French MPs vote for outright ban on neonicotinoid use.
French MPs narrowly passed a proposal for an outright ban on neonicotinoids as part of a draft biodiversity bill.
The bill is still in draft form and is due to go back to the French Senate for further review before the Assembly takes a final vote on the matter, probably in the summer.
In a statement, the French Government said the ban was ‘a responsible solution that provides the necessary time to assess alternatives’, in terms of their pest control effectiveness and health and environmental impacts, particularly on #bees.
An ‘overnight’ ban as of January 1, 2017 on all neonicotinoid insecticides would have required the use of other insecticides that have not been proven to be less toxic for the environment and bees, the statement continued.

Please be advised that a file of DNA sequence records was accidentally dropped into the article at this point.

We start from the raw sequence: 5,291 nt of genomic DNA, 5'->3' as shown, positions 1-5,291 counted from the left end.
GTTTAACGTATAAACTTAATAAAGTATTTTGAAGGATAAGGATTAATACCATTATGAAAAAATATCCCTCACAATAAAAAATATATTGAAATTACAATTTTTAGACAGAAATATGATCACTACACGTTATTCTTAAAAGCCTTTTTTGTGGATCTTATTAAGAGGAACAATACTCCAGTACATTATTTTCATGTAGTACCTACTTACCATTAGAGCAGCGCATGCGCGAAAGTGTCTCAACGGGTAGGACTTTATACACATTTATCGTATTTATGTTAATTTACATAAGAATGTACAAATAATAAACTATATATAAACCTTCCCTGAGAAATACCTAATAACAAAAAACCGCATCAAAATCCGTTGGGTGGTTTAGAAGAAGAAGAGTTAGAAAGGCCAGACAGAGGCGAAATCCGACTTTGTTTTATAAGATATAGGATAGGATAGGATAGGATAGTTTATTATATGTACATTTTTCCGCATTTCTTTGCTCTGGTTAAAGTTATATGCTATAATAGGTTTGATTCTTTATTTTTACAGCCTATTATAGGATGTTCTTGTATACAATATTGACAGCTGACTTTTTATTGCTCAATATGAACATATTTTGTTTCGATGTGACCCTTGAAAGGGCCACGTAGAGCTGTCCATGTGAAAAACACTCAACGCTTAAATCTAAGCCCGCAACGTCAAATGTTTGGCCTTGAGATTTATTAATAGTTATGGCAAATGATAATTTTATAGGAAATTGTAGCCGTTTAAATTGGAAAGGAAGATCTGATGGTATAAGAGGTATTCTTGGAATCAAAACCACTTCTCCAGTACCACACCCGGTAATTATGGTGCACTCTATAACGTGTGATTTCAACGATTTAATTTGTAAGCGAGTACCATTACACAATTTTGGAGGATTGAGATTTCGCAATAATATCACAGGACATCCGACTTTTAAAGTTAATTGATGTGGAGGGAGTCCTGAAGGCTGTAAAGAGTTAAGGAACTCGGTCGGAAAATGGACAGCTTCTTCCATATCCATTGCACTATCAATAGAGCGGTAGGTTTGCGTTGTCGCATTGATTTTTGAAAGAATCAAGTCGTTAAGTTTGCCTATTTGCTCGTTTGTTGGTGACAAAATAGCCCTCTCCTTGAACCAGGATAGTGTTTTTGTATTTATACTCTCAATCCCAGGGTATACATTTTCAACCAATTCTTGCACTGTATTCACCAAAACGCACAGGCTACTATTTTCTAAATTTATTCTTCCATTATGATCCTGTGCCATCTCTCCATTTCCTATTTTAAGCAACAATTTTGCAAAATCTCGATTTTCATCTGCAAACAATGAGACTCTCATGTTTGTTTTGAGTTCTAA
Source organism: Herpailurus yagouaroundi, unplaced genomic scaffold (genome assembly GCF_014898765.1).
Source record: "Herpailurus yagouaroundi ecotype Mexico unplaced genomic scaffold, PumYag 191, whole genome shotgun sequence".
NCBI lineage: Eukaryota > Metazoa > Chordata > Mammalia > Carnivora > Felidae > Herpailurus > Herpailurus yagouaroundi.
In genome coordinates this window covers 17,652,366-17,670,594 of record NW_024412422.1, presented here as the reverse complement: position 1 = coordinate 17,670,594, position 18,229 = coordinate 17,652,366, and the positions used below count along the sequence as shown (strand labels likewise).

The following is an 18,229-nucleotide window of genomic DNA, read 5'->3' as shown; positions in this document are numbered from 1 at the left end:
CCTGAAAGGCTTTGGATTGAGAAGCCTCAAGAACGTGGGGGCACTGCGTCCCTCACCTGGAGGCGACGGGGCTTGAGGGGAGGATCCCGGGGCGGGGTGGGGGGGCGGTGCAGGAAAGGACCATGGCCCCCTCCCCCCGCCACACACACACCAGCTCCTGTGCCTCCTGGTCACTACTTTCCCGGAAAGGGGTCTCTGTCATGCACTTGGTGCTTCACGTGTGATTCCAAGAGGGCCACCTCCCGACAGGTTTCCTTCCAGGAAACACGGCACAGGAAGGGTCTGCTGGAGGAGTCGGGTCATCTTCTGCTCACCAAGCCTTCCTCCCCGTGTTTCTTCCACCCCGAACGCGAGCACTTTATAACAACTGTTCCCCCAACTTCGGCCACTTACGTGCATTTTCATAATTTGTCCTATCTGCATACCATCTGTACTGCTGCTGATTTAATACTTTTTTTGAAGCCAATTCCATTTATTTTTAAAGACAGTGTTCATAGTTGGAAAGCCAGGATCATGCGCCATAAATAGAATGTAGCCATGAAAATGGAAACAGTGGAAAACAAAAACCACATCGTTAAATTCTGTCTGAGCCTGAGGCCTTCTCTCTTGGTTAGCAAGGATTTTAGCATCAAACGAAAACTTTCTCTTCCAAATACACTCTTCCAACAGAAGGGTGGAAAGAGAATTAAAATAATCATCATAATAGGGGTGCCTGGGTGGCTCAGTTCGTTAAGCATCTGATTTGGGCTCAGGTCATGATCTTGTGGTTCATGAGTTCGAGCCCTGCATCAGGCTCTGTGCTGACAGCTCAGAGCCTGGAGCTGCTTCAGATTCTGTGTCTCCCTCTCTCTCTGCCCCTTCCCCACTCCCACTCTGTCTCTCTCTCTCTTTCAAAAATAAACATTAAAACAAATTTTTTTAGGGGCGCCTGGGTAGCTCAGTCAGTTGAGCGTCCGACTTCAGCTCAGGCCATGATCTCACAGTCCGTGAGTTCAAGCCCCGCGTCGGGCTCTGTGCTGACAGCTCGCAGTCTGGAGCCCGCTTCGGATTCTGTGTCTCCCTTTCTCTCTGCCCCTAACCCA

French farms minister, Stéphane Le Foll said France would call on the EU’s executive to ensure these restrictions applied to the whole of the EU.
In the UK, Mark Stevens, lead scientist for the sugar beet research and advisory organisation the British Beet Research Organisation (BBRO) said the consequences of such a ban on sugar beet production would be enormous.
Neonicotinoid active substances are widely used in sugar beet seed treatments for control of aphids responsible for transmitting sugar beet disease virus yellows and are also important in control of leaf miner, which has been an increasing pest problem in beet crops in recent seasons.
The BBRO has already put in place research projects seeking alternative strategies to neonicotinoid use in sugar beet, including developing varieties with improved resistance to pests and disease, but these would take time to reach commercial use, Dr Stevens added.
A ban on use of neonicotinoid seed treatments on oilseed rape came into effect in December 2013. In addition to their use in sugar beet, neonicotinoid active substances remain available for use in cereal seed treatments and as foliar sprays for control of pollen beetle in oilseed rape and aphids in a range of crops.